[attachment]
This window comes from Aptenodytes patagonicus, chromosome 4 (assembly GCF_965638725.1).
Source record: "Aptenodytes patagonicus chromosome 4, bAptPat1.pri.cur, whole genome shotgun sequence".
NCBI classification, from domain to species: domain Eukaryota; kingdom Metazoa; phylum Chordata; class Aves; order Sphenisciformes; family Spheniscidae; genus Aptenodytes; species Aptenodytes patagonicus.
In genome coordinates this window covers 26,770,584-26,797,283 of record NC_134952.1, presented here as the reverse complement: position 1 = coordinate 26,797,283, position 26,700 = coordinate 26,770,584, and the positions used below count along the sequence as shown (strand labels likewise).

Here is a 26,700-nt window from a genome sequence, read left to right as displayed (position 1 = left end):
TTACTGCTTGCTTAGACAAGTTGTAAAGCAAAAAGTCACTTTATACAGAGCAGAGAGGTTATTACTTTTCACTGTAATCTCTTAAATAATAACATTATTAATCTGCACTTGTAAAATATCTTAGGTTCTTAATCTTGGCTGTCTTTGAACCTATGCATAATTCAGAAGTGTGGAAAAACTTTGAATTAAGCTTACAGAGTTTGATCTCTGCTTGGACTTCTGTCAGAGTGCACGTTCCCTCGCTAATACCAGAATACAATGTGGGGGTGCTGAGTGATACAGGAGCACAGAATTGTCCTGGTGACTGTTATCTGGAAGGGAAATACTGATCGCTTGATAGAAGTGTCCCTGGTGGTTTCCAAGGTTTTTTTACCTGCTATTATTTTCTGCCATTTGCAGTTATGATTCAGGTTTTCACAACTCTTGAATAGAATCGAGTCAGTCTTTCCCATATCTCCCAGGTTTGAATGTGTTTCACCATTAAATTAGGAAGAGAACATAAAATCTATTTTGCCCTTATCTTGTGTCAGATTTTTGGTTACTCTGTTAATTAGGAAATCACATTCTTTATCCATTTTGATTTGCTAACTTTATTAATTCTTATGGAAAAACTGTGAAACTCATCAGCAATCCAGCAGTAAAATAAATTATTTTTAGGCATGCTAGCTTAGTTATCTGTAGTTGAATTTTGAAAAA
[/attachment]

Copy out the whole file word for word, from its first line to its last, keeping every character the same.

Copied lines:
This window comes from Aptenodytes patagonicus, chromosome 4 (assembly GCF_965638725.1).
Source record: "Aptenodytes patagonicus chromosome 4, bAptPat1.pri.cur, whole genome shotgun sequence".
NCBI classification, from domain to species: domain Eukaryota; kingdom Metazoa; phylum Chordata; class Aves; order Sphenisciformes; family Spheniscidae; genus Aptenodytes; species Aptenodytes patagonicus.
In genome coordinates this window covers 26,770,584-26,797,283 of record NC_134952.1, presented here as the reverse complement: position 1 = coordinate 26,797,283, position 26,700 = coordinate 26,770,584, and the positions used below count along the sequence as shown (strand labels likewise).

Here is a 26,700-nt window from a genome sequence, read left to right as displayed (position 1 = left end):
TTACTGCTTGCTTAGACAAGTTGTAAAGCAAAAAGTCACTTTATACAGAGCAGAGAGGTTATTACTTTTCACTGTAATCTCTTAAATAATAACATTATTAATCTGCACTTGTAAAATATCTTAGGTTCTTAATCTTGGCTGTCTTTGAACCTATGCATAATTCAGAAGTGTGGAAAAACTTTGAATTAAGCTTACAGAGTTTGATCTCTGCTTGGACTTCTGTCAGAGTGCACGTTCCCTCGCTAATACCAGAATACAATGTGGGGGTGCTGAGTGATACAGGAGCACAGAATTGTCCTGGTGACTGTTATCTGGAAGGGAAATACTGATCGCTTGATAGAAGTGTCCCTGGTGGTTTCCAAGGTTTTTTTACCTGCTATTATTTTCTGCCATTTGCAGTTATGATTCAGGTTTTCACAACTCTTGAATAGAATCGAGTCAGTCTTTCCCATATCTCCCAGGTTTGAATGTGTTTCACCATTAAATTAGGAAGAGAACATAAAATCTATTTTGCCCTTATCTTGTGTCAGATTTTTGGTTACTCTGTTAATTAGGAAATCACATTCTTTATCCATTTTGATTTGCTAACTTTATTAATTCTTATGGAAAAACTGTGAAACTCATCAGCAATCCAGCAGTAAAATAAATTATTTTTAGGCATGCTAGCTTAGTTATCTGTAGTTGAATTTTGAAAAA